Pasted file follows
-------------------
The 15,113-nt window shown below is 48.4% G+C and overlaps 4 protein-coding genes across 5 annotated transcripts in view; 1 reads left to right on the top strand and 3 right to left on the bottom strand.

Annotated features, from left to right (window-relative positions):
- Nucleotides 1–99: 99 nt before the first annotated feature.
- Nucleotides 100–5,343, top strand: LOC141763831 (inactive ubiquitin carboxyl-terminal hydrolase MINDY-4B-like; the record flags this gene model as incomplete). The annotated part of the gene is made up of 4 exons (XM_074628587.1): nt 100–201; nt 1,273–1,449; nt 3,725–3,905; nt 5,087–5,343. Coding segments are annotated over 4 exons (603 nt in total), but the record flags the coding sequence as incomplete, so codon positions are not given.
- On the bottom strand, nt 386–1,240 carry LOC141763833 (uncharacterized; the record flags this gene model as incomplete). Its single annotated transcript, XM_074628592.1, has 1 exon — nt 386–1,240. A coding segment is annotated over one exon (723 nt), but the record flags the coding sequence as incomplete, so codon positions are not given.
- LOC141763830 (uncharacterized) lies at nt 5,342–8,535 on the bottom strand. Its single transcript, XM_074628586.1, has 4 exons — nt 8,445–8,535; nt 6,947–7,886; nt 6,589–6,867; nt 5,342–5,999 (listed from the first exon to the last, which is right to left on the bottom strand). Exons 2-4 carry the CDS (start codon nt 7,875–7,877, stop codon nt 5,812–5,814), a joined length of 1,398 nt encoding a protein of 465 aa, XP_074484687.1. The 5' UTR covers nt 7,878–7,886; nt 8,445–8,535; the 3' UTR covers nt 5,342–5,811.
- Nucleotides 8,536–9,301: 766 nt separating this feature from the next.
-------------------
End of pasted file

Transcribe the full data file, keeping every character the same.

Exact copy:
The 15,113-nt window shown below is 48.4% G+C and overlaps 4 protein-coding genes across 5 annotated transcripts in view; 1 reads left to right on the top strand and 3 right to left on the bottom strand.

Annotated features, from left to right (window-relative positions):
- Nucleotides 1–99: 99 nt before the first annotated feature.
- Nucleotides 100–5,343, top strand: LOC141763831 (inactive ubiquitin carboxyl-terminal hydrolase MINDY-4B-like; the record flags this gene model as incomplete). The annotated part of the gene is made up of 4 exons (XM_074628587.1): nt 100–201; nt 1,273–1,449; nt 3,725–3,905; nt 5,087–5,343. Coding segments are annotated over 4 exons (603 nt in total), but the record flags the coding sequence as incomplete, so codon positions are not given.
- On the bottom strand, nt 386–1,240 carry LOC141763833 (uncharacterized; the record flags this gene model as incomplete). Its single annotated transcript, XM_074628592.1, has 1 exon — nt 386–1,240. A coding segment is annotated over one exon (723 nt), but the record flags the coding sequence as incomplete, so codon positions are not given.
- LOC141763830 (uncharacterized) lies at nt 5,342–8,535 on the bottom strand. Its single transcript, XM_074628586.1, has 4 exons — nt 8,445–8,535; nt 6,947–7,886; nt 6,589–6,867; nt 5,342–5,999 (listed from the first exon to the last, which is right to left on the bottom strand). Exons 2-4 carry the CDS (start codon nt 7,875–7,877, stop codon nt 5,812–5,814), a joined length of 1,398 nt encoding a protein of 465 aa, XP_074484687.1. The 5' UTR covers nt 7,878–7,886; nt 8,445–8,535; the 3' UTR covers nt 5,342–5,811.
- Nucleotides 8,536–9,301: 766 nt separating this feature from the next.